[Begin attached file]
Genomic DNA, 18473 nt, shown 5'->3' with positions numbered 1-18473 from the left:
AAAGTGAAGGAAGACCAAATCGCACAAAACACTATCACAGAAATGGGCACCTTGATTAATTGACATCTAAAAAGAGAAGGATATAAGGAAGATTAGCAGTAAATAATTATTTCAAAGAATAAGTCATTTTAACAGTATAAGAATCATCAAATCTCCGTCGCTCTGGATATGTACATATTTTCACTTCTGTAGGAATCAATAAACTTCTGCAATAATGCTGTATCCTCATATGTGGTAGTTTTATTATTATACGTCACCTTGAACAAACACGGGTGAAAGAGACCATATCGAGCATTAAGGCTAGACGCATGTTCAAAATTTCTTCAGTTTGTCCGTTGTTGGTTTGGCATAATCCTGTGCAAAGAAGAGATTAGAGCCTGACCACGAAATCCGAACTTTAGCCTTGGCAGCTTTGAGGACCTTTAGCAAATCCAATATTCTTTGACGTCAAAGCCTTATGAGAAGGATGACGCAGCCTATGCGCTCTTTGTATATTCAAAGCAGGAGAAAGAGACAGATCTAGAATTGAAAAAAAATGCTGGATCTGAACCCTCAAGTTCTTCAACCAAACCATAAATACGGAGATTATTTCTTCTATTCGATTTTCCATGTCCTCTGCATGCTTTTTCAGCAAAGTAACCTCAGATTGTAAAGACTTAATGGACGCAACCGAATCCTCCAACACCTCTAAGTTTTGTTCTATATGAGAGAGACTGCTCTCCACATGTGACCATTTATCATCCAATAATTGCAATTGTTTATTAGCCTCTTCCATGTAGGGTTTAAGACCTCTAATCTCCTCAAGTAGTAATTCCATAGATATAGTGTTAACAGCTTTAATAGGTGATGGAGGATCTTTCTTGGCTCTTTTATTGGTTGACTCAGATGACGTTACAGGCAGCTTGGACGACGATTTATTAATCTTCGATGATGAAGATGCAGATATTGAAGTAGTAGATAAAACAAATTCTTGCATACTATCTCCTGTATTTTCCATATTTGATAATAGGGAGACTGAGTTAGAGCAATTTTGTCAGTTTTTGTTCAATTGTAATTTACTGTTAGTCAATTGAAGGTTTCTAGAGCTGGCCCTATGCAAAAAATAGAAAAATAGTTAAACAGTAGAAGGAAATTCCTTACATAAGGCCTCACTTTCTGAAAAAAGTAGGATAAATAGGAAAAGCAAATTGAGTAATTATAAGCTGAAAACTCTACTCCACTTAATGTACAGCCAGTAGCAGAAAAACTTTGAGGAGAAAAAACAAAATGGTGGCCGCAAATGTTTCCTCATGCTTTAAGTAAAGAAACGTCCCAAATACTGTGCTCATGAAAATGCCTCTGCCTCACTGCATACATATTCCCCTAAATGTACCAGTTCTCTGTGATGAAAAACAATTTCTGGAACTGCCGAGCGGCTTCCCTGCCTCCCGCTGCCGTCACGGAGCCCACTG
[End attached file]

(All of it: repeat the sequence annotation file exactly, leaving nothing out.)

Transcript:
Genomic DNA, 18473 nt, shown 5'->3' with positions numbered 1-18473 from the left:
AAAGTGAAGGAAGACCAAATCGCACAAAACACTATCACAGAAATGGGCACCTTGATTAATTGACATCTAAAAAGAGAAGGATATAAGGAAGATTAGCAGTAAATAATTATTTCAAAGAATAAGTCATTTTAACAGTATAAGAATCATCAAATCTCCGTCGCTCTGGATATGTACATATTTTCACTTCTGTAGGAATCAATAAACTTCTGCAATAATGCTGTATCCTCATATGTGGTAGTTTTATTATTATACGTCACCTTGAACAAACACGGGTGAAAGAGACCATATCGAGCATTAAGGCTAGACGCATGTTCAAAATTTCTTCAGTTTGTCCGTTGTTGGTTTGGCATAATCCTGTGCAAAGAAGAGATTAGAGCCTGACCACGAAATCCGAACTTTAGCCTTGGCAGCTTTGAGGACCTTTAGCAAATCCAATATTCTTTGACGTCAAAGCCTTATGAGAAGGATGACGCAGCCTATGCGCTCTTTGTATATTCAAAGCAGGAGAAAGAGACAGATCTAGAATTGAAAAAAAATGCTGGATCTGAACCCTCAAGTTCTTCAACCAAACCATAAATACGGAGATTATTTCTTCTATTCGATTTTCCATGTCCTCTGCATGCTTTTTCAGCAAAGTAACCTCAGATTGTAAAGACTTAATGGACGCAACCGAATCCTCCAACACCTCTAAGTTTTGTTCTATATGAGAGAGACTGCTCTCCACATGTGACCATTTATCATCCAATAATTGCAATTGTTTATTAGCCTCTTCCATGTAGGGTTTAAGACCTCTAATCTCCTCAAGTAGTAATTCCATAGATATAGTGTTAACAGCTTTAATAGGTGATGGAGGATCTTTCTTGGCTCTTTTATTGGTTGACTCAGATGACGTTACAGGCAGCTTGGACGACGATTTATTAATCTTCGATGATGAAGATGCAGATATTGAAGTAGTAGATAAAACAAATTCTTGCATACTATCTCCTGTATTTTCCATATTTGATAATAGGGAGACTGAGTTAGAGCAATTTTGTCAGTTTTTGTTCAATTGTAATTTACTGTTAGTCAATTGAAGGTTTCTAGAGCTGGCCCTATGCAAAAAATAGAAAAATAGTTAAACAGTAGAAGGAAATTCCTTACATAAGGCCTCACTTTCTGAAAAAAGTAGGATAAATAGGAAAAGCAAATTGAGTAATTATAAGCTGAAAACTCTACTCCACTTAATGTACAGCCAGTAGCAGAAAAACTTTGAGGAGAAAAAACAAAATGGTGGCCGCAAATGTTTCCTCATGCTTTAAGTAAAGAAACGTCCCAAATACTGTGCTCATGAAAATGCCTCTGCCTCACTGCATACATATTCCCCTAAATGTACCAGTTCTCTGTGATGAAAAACAATTTCTGGAACTGCCGAGCGGCTTCCCTGCCTCCCGCTGCCGTCACGGAGCCCACTG